Although Chazal tell us "Be not like servants who serve their master for the sake of receiving a reward" (Avot 1:3), we pray daily "may we merit that we live and see and inherit goodness and blessing in the years of Messianic times and for the life of the World to Come". If we are told not to serve Hashem for the sake of a reward, why do we pray for life in the Next World?  One possible explanation is that the prayer for life in the Next World is not on our behalf but on behalf of our fellow Jew.  I am not serving Hashem for the sake of a reward, but I pray that my fellow Jews inherit the blessings of the time of the Moshiach and the World to Come.  If I also happen to merit these wonderful rewards that would be fantastic, yet this is not what I am praying for.  Kavana such as this does not stem from a desire for reward but is based on my love for my fellow Jews - just as I daven that Hashem provide others with physical well being, I pray for their spiritual life as well.


What we have just stated does not appear to be the simple meaning of this daily tefilla.  The words appear to be referring to ourselves as well as others.  Tosafot offer another explanation (see Avoda Zara 19a "al menat"): the prohibition against serving Hashem for the sake of reward is only if he makes it a "tnai kaful" - a two sided condition.  In our case this would mean stating "if I am rewarded that would be great, if I am not rewarded then I regret any good deeds I may have done until now". Asking to be rewarded with life in the Next World is a one-sided condition, and although it may be serving Hashem for the sake of a reward, it is not a violation of "Be not like servants who serve their master for the sake of receiving a reward".  (This view of Tosafot is consistent with the view of the Rambam that the term "al menat" "for the sake of" always implies a "tnai kaful" - see Rambam Hilchot Ishut 6:17). We can now explain that when we pray "may we merit that we live and see and inherit goodness and blessing in the years of Messianic times and for the life of the World to
Come", we are not including the other side of the condition - that should we not be rewarded, G-d forbid, we regret all that we have done.  We are simply praying that we would like to be rewarded for all the good we have done.


In my humble opinion we can offer another answer to this question. There are two possible reasons for accepting the gifts of another - 1) I value the gift and want it for myself, and 2) by being the recipient of this gift I am respecting the giver who wishes to honor me with his gift - it would be insulting to him should I refuse to accept what he wishes to give me.  In the first case I am "taking" the gift, while in the second case by receiving I am in fact "giving", for I am giving pleasure to the one giving me the gift.  The Gemara relates how certain amoraim would refuse an invitation to dine at the house of the Reish Galuta, claiming "one who hates gifts will live" (Mishle 15:27).  Other Amoraim, however, would accept the invitation claiming that they were honoring him with their presence that he requested (see Megilla 28a).


Hashem wishes to shower us with good.  The entire purpose of the creation, after all is only to provide for us and the best thing He can give us is life in the Next World.  We see much of the A-lmighty's good in this world as well, yet the main goal of the creation is for man to be able to delight in the radiance of the Divine Presence (see Messilat Yesharim chapter 1).  The only true place this can be accomplished is in the Next World.  If so, when we pray that we merit the times of Moshiach and life in the Next World, we are praying that the will of Hashem be fulfilled. Hashem, after all, wishes to provide us with good.  One who has in mind that Hashem's will be fulfilled by providing us with life is not simply asking for reward but is serving Hashem, just as at times we accept gifts from others as a means of honoring them.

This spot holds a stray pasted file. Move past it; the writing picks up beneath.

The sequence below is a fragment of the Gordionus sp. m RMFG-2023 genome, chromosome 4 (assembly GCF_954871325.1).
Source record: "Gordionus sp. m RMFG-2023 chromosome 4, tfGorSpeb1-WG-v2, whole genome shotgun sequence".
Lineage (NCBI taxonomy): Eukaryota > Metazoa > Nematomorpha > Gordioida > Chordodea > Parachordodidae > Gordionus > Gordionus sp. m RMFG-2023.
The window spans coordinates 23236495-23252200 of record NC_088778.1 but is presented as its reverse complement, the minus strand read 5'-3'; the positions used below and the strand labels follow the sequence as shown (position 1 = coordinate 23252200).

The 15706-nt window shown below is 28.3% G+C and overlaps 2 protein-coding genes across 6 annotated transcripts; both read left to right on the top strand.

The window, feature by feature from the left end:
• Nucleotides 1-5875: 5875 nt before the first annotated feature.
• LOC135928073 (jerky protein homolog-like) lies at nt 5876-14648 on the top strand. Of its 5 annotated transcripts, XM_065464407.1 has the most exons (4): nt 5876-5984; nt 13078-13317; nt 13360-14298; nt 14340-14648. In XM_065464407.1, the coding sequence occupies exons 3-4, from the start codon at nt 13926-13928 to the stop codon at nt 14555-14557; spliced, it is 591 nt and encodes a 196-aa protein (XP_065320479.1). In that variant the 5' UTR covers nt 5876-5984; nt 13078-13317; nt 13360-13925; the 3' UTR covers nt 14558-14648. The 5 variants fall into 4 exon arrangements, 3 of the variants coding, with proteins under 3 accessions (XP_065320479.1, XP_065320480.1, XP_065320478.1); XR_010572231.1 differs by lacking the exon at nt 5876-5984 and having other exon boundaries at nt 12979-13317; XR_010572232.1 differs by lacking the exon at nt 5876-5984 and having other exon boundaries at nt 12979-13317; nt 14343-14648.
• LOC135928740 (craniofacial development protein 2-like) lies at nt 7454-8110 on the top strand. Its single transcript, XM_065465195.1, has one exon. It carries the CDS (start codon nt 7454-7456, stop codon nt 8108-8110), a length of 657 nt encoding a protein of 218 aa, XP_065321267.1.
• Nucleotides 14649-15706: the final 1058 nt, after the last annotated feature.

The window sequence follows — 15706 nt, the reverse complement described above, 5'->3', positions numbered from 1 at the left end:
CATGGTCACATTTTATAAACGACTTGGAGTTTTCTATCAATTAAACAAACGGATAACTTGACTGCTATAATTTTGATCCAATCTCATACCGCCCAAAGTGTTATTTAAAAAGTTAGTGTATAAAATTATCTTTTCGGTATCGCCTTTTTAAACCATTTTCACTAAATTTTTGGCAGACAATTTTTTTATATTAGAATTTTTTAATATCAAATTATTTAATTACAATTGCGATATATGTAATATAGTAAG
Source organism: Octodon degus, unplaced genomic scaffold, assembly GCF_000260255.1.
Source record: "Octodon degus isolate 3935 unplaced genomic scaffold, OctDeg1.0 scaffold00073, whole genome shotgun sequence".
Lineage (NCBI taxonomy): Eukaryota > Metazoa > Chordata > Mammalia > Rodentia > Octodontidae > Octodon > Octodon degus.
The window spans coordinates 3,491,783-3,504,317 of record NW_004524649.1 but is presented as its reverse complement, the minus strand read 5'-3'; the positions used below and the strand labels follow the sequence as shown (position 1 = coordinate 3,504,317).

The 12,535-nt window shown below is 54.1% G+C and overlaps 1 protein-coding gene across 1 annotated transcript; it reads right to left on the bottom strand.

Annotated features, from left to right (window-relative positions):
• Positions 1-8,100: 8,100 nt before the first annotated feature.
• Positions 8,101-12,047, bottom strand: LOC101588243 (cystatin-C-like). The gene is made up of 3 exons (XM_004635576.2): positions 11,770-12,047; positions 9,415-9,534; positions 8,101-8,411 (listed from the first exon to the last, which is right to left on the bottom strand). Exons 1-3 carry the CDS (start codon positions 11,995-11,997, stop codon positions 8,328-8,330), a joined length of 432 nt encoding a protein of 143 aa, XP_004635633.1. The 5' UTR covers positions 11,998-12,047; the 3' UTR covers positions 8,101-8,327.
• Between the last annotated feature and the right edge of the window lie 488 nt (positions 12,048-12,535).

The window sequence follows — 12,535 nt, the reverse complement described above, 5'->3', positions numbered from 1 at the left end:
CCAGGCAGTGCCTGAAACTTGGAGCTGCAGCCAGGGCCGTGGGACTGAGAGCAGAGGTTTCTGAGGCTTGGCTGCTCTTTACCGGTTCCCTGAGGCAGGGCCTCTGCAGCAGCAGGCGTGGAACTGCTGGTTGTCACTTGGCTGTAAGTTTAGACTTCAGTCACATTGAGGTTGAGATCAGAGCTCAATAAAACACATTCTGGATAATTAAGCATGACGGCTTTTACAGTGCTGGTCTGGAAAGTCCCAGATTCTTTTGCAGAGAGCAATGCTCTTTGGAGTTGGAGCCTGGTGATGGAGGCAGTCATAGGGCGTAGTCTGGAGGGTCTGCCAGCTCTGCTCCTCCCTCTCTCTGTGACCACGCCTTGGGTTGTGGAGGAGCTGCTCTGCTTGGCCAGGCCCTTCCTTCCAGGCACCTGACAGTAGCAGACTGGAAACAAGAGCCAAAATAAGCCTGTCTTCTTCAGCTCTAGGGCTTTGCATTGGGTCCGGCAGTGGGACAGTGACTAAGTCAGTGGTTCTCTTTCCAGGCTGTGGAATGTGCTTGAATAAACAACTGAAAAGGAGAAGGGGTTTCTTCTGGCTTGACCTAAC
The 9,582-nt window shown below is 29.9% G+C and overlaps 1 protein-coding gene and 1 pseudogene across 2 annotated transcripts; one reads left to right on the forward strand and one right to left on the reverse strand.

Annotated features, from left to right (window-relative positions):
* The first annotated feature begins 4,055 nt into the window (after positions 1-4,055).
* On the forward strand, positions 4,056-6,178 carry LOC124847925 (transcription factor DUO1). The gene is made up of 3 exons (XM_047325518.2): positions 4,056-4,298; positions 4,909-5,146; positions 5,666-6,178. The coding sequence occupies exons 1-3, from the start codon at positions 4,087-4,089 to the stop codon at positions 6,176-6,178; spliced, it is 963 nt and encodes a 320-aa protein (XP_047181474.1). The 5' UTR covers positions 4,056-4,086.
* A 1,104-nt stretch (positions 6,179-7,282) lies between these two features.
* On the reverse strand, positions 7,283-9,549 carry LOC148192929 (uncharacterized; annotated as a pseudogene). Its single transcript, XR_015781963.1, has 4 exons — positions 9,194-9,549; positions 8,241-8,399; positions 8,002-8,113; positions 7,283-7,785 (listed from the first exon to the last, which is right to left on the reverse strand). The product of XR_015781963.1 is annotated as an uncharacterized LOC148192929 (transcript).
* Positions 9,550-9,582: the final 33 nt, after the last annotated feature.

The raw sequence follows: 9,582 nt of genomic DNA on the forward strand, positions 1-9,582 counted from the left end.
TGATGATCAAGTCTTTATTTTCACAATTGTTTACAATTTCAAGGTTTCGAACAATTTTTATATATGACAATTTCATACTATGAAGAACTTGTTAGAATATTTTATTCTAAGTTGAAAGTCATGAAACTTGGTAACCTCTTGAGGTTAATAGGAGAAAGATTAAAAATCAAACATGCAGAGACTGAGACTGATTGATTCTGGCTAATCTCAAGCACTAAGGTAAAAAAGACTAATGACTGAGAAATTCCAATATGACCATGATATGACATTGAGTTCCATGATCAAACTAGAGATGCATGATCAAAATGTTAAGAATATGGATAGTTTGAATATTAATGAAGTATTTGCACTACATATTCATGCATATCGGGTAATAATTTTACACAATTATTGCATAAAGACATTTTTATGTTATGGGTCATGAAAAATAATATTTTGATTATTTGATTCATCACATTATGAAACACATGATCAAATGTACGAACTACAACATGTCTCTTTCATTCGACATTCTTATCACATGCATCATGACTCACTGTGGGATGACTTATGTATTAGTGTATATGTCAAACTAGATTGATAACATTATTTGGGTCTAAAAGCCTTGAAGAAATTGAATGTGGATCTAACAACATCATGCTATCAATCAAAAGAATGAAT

We bless Hashem one hundred times daily - "baruch ata Hashem". What can we possibly bless Hashem with?  We can bless a human being with wisdom, wealth, health, and longevity.  Can we say the same of Hashem. Can we bless Him with longevity?  His years are endless! Can we bless Him with wealth?  Not only does He have no need for it, all the gold and silver in the world is already His.  If it does not suffice, He can create more.  Can we bless Him with wisdom? Any wisdom we may have comes from Him!  There does not appear much that we have to offer that would be of any use to Him.  There is one thing, however, that we can bless Hashem with - that His will be fulfilled in this world.  Hashem wishes to provide good for all of His creatures, although this includes the entire world, He mainly wishes to provide for the Jewish nation.


The blessing we can give Hashem is that the world be run in accordance with His will - that He have the ability to shower His creations with good as He wishes and that the world be one filled with chesed - "May only goodness and kindness pursue me all the days of my life" (Tehillim 23:6).  This would mean the revelation of His honor - that which Hashem truly wants and the one blessing we can provide for Him.

Venue: Yeshivat Netiv Aryeh Yeshivat Netiv Aryeh

Parsha:
Chukat 

References: Bava Batra: 78b